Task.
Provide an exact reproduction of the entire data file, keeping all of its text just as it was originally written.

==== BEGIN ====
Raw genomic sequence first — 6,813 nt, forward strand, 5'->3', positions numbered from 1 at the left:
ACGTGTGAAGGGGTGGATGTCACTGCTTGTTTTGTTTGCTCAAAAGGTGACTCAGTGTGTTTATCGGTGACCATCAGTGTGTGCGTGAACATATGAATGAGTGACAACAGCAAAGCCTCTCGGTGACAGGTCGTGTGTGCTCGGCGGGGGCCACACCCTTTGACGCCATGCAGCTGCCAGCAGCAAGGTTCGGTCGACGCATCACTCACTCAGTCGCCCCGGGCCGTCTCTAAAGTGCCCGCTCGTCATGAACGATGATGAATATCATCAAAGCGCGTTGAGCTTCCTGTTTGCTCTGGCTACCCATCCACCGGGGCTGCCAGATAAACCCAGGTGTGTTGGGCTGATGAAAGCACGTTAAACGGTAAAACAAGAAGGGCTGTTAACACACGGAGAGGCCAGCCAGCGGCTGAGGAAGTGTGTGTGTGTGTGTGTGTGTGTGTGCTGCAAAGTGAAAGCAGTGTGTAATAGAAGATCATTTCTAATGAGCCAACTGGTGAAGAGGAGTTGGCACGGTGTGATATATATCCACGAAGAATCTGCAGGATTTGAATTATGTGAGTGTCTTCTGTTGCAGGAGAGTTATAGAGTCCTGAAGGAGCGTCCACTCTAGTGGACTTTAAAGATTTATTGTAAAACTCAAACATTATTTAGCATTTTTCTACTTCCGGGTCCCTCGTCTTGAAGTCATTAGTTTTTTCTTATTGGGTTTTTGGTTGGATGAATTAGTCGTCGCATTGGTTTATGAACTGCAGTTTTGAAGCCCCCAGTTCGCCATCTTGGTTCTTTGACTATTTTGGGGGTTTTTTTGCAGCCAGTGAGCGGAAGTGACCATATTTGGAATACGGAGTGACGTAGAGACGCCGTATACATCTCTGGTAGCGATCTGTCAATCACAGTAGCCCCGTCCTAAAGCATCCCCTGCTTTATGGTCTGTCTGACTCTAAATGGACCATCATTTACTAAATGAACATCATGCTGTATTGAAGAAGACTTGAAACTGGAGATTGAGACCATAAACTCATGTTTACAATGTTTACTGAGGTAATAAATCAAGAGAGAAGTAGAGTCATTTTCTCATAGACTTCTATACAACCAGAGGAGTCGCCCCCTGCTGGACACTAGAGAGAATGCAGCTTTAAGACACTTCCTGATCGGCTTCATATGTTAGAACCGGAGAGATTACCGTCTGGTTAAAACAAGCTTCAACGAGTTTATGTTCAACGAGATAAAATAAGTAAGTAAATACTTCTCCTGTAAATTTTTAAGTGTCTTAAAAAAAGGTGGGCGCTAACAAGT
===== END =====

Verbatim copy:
Raw genomic sequence first — 6,813 nt, forward strand, 5'->3', positions numbered from 1 at the left:
ACGTGTGAAGGGGTGGATGTCACTGCTTGTTTTGTTTGCTCAAAAGGTGACTCAGTGTGTTTATCGGTGACCATCAGTGTGTGCGTGAACATATGAATGAGTGACAACAGCAAAGCCTCTCGGTGACAGGTCGTGTGTGCTCGGCGGGGGCCACACCCTTTGACGCCATGCAGCTGCCAGCAGCAAGGTTCGGTCGACGCATCACTCACTCAGTCGCCCCGGGCCGTCTCTAAAGTGCCCGCTCGTCATGAACGATGATGAATATCATCAAAGCGCGTTGAGCTTCCTGTTTGCTCTGGCTACCCATCCACCGGGGCTGCCAGATAAACCCAGGTGTGTTGGGCTGATGAAAGCACGTTAAACGGTAAAACAAGAAGGGCTGTTAACACACGGAGAGGCCAGCCAGCGGCTGAGGAAGTGTGTGTGTGTGTGTGTGTGTGTGTGCTGCAAAGTGAAAGCAGTGTGTAATAGAAGATCATTTCTAATGAGCCAACTGGTGAAGAGGAGTTGGCACGGTGTGATATATATCCACGAAGAATCTGCAGGATTTGAATTATGTGAGTGTCTTCTGTTGCAGGAGAGTTATAGAGTCCTGAAGGAGCGTCCACTCTAGTGGACTTTAAAGATTTATTGTAAAACTCAAACATTATTTAGCATTTTTCTACTTCCGGGTCCCTCGTCTTGAAGTCATTAGTTTTTTCTTATTGGGTTTTTGGTTGGATGAATTAGTCGTCGCATTGGTTTATGAACTGCAGTTTTGAAGCCCCCAGTTCGCCATCTTGGTTCTTTGACTATTTTGGGGGTTTTTTTGCAGCCAGTGAGCGGAAGTGACCATATTTGGAATACGGAGTGACGTAGAGACGCCGTATACATCTCTGGTAGCGATCTGTCAATCACAGTAGCCCCGTCCTAAAGCATCCCCTGCTTTATGGTCTGTCTGACTCTAAATGGACCATCATTTACTAAATGAACATCATGCTGTATTGAAGAAGACTTGAAACTGGAGATTGAGACCATAAACTCATGTTTACAATGTTTACTGAGGTAATAAATCAAGAGAGAAGTAGAGTCATTTTCTCATAGACTTCTATACAACCAGAGGAGTCGCCCCCTGCTGGACACTAGAGAGAATGCAGCTTTAAGACACTTCCTGATCGGCTTCATATGTTAGAACCGGAGAGATTACCGTCTGGTTAAAACAAGCTTCAACGAGTTTATGTTCAACGAGATAAAATAAGTAAGTAAATACTTCTCCTGTAAATTTTTAAGTGTCTTAAAAAAAGGTGGGCGCTAACAAGT